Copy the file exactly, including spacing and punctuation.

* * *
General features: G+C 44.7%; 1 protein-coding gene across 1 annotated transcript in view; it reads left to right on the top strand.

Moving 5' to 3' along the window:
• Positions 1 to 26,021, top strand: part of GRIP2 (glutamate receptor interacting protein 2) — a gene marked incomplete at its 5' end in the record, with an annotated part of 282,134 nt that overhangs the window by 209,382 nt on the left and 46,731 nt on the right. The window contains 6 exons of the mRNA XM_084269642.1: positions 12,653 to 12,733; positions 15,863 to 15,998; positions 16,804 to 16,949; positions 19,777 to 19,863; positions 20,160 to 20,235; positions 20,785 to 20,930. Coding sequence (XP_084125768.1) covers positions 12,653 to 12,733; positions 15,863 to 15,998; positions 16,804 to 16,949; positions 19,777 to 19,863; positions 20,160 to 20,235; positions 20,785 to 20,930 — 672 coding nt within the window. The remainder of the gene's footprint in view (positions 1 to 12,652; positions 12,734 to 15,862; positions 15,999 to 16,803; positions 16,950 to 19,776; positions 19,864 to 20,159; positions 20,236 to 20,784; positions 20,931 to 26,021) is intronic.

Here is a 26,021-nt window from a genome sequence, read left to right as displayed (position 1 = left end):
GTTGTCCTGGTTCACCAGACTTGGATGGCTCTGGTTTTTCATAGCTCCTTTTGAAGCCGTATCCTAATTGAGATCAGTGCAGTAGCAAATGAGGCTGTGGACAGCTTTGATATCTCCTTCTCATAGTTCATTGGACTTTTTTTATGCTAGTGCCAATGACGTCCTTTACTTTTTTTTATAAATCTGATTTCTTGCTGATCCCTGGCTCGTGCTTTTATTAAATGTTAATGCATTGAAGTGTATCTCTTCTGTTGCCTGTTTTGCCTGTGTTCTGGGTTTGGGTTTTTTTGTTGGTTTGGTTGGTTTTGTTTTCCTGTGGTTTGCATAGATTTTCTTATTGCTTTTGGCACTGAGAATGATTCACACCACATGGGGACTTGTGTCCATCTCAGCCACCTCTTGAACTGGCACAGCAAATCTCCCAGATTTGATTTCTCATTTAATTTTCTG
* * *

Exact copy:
General features: G+C 44.7%; 1 protein-coding gene across 1 annotated transcript in view; it reads left to right on the top strand.

Moving 5' to 3' along the window:
• Positions 1 to 26,021, top strand: part of GRIP2 (glutamate receptor interacting protein 2) — a gene marked incomplete at its 5' end in the record, with an annotated part of 282,134 nt that overhangs the window by 209,382 nt on the left and 46,731 nt on the right. The window contains 6 exons of the mRNA XM_084269642.1: positions 12,653 to 12,733; positions 15,863 to 15,998; positions 16,804 to 16,949; positions 19,777 to 19,863; positions 20,160 to 20,235; positions 20,785 to 20,930. Coding sequence (XP_084125768.1) covers positions 12,653 to 12,733; positions 15,863 to 15,998; positions 16,804 to 16,949; positions 19,777 to 19,863; positions 20,160 to 20,235; positions 20,785 to 20,930 — 672 coding nt within the window. The remainder of the gene's footprint in view (positions 1 to 12,652; positions 12,734 to 15,862; positions 15,999 to 16,803; positions 16,950 to 19,776; positions 19,864 to 20,159; positions 20,236 to 20,784; positions 20,931 to 26,021) is intronic.

Here is a 26,021-nt window from a genome sequence, read left to right as displayed (position 1 = left end):
GTTGTCCTGGTTCACCAGACTTGGATGGCTCTGGTTTTTCATAGCTCCTTTTGAAGCCGTATCCTAATTGAGATCAGTGCAGTAGCAAATGAGGCTGTGGACAGCTTTGATATCTCCTTCTCATAGTTCATTGGACTTTTTTTATGCTAGTGCCAATGACGTCCTTTACTTTTTTTTATAAATCTGATTTCTTGCTGATCCCTGGCTCGTGCTTTTATTAAATGTTAATGCATTGAAGTGTATCTCTTCTGTTGCCTGTTTTGCCTGTGTTCTGGGTTTGGGTTTTTTTGTTGGTTTGGTTGGTTTTGTTTTCCTGTGGTTTGCATAGATTTTCTTATTGCTTTTGGCACTGAGAATGATTCACACCACATGGGGACTTGTGTCCATCTCAGCCACCTCTTGAACTGGCACAGCAAATCTCCCAGATTTGATTTCTCATTTAATTTTCTG